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In the first two installments of this series, we examined Alabama cornerback Dre Kirkpatrick and Boston College linebacker Luke Kuechly – looking not only at the good and bad in their games, but how they’d fit with the Buffalo Bills. The vast majority of fans and analysts have predicted that the team will go one of four ways with the tenth overall selection Thursday evening. With the aforementioned out of the way, we move on to the next popular choice – Iowa offensive tackle Riley Reiff.


South Dakota native Riley Reiff is the consensus second-best tackle (only to USC’s Matt Kalil) available in this week’s NFL Draft. The 23 year old is a six-foot-six, 313 pound former two-way player (tight end and defensive end) and a three-time state champion wrestler (121-1 in his career). Reiff was recruited by Iowa as a three-star defensive end prospect, but after gaining 30 pounds in his redshirt year he was moved to the offensive line where he started 37 games – most at left tackle – but also on the right side and at guard. He’s a very durable and smart player who manages to keep his weight even in pass protection to provide a good anchor against bull rushers. As a run blocker, his athleticism and quick feet allow for the lateral movements needed to wall off the edge and create running lanes. He’s able to get decently low, considering his height, in short-yardage situations and takes precise angles, moving fluidly off of initial assignments to take on linebackers and safeties. On open-field blocking assignments, such as those you’d see on screen plays and off-tackle runs, Riley’s blocks are strong and offer his best opportunities to de-cleat the opposition. His incredible body control, fluid hip movements, and overall agility help him greatly in all aspects of his game. He’s an easily coachable kid who can seamlessly transition between a man and zone blocking scheme and is well respected in the locker room. Reiff has the ability and frame to start somewhere on most lines in this league as a rookie.


With the departure of last year’s opening day left tackle starter Demetress Bell to the Eagles in free agency, focus for many has turned to finding a quality replacement for him as Ryan Fitzpatrick’s blindside protector. When Bell found himself injured early in the 2011 campaign, multiple players were called upon to fill in for him. Today, there are only three tackles on the roster – right tackles Erik Pears and Sam Young as well as the second year man on the left side in Chris Hairston. The lack of bodies at the position is reason enough, but Reiff brings a gritty and fierce presence to the line and would immediately be penned in as a starter wherever needed. His battle-tested experience is definitely something that speaks to Nix, and since a minor arrest during his redshirt year he’s kept himself out of trouble entirely, which speaks volumes to his fit with the locker room culture here. With Kirk Ferentz’ tutelage, Reiff is well versed in different run blocking setups, and his work in the open field would benefit Bills tailbacks Fred Jackson and CJ Spiller when they are looking to make that breakaway cut. He’s got the capabilities to play just about anywhere on the line, and his injury history – or lack thereof – should keep him on the field for long stretches.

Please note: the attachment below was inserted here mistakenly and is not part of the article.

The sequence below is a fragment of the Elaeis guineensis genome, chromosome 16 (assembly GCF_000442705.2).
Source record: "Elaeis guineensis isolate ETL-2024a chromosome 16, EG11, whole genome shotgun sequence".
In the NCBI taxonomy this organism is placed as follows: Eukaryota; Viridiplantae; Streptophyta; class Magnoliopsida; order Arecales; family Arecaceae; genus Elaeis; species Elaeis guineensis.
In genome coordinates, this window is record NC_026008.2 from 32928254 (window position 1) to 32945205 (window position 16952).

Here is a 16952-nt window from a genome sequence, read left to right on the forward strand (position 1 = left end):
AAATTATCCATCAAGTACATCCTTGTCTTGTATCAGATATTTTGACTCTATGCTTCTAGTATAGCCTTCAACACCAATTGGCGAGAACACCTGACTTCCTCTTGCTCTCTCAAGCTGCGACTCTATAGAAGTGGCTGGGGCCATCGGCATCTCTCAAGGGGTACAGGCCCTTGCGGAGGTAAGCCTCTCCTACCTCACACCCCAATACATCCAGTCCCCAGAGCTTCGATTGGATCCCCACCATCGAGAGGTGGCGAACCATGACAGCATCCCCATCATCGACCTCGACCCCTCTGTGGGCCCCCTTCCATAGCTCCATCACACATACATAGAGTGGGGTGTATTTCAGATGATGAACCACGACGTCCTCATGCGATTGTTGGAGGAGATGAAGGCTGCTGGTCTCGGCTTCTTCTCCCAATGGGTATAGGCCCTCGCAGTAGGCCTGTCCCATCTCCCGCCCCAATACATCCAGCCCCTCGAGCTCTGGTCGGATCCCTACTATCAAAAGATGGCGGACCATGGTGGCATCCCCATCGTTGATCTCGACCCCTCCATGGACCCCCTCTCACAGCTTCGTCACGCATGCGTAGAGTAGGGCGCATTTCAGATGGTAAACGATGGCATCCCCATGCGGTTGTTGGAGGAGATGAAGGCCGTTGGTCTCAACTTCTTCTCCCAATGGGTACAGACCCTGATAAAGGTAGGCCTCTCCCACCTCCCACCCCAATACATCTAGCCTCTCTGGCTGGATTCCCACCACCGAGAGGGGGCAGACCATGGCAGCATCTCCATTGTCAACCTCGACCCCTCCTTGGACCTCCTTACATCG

Reiff, while a decent athlete, may not be quite athletic enough to substantially man the left side in the NFL. Paired with that, concerns have been brushed over and widely ignored through the draft process, but he simply does not hold up well against stronger defenders, oftentimes misplacing his hands or not getting proper bend to allow a deflecting push. Even with his quick feet, he has a hard time remembering to keep them moving before he’s engaged, which will be exposed by NFL-caliber players quickly and easily. He’s been ridiculed by scouts throughout the draft process for his “short” arms, but in actuality, Reiff’s got a wider wingspan that current franchise pass protectors Joe Thomas and Jake Long and they fare just fine, so that should be a non issue. While Reiff has the potential to be a long-standing professional player, the odds simply aren’t in his favor for that career to carry on at left tackle. Following in the footsteps of former Iowa left tackles coached by Ferentz, the trend is not in his favor. Both Robert Gallery and Bryan Bulaga were drafted high to play the blind side and proved ineffective there. Not to say it’s definitive, but considering his struggles against powerful bull rushers and keeping his feet moving, Reiff looks to have serious issues on the edge when lining up against a 3-4 alignment, which is currently en vogue in this league. For the Bills, considering we got solid production out of a fourth round rookie in Hairston, this selection would be something of a waste. Nix and the coaching staff have given Hairston their vote of confidence and while I do believe they’ll give him some competition this summer, I don’t believe it’ll be coming from Reiff or anyone taken this high. He’s better suited going to a team who would start him out on the right side who already has a quality player at guard to play besides to cover up some of his weaknesses early on.